Description: Paper wasps are 3/4 to 1 inch long. They gather fibers from dead wood and plant stems, which they mix with saliva, and use to construct water-resistant nests made of gray or brown papery material.
Biology: Adult female paper wasps that mate in the fall of the year are capable of over-wintering in the adult stage, in sheltered places such as culverts, standpipes, attics, barns, outhouses, wood piles, garages, or any other structure that affords protection from the harshest elements. All of these over-wintering females are potential new queens, for the nest and social colony. There are no sterile female workers in a paper wasp colony
Habits: They are social wasps. If you knock down the nest of the paper wasps they are more than likely to be rebuilt on the very same spot within a few days. Since they are social wasps, they feel an instinct to protect their nest. Because their nest is open it also may be available to predators, and one of the predators these wasps fear is ants. Ants would love to swarm over the nest and drag the big, juicy larvae out of their cells, to take back as food for their own larvae. Nests may house several hundred to several thousand individual cells, depending on the species. Typical nests around homes generally stay in the range of a couple of hundred or less. Paper wasps will over-winter and will reuse and add on to their nests in the following spring.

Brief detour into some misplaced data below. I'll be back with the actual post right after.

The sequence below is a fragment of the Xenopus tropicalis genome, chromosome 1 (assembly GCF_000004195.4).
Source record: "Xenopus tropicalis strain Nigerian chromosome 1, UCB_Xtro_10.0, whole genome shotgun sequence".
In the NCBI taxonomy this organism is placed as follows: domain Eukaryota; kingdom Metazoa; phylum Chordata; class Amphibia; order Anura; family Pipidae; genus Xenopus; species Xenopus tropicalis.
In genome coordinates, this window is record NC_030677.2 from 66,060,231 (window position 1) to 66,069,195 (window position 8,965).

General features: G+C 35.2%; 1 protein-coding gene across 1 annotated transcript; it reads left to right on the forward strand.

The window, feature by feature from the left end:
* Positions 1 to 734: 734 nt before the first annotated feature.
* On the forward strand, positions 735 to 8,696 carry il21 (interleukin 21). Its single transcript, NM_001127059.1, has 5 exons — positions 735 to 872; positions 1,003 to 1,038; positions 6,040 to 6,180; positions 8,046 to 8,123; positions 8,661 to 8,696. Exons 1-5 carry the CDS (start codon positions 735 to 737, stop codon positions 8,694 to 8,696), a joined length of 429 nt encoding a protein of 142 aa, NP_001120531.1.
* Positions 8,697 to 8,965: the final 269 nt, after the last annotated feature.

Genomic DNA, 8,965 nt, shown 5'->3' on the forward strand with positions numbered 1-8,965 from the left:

Only female wasps have a stinger, all of the members of the colony are females, and therefore all of them can sting. Males do not participate, but are created at some period of the colony life for mating only.
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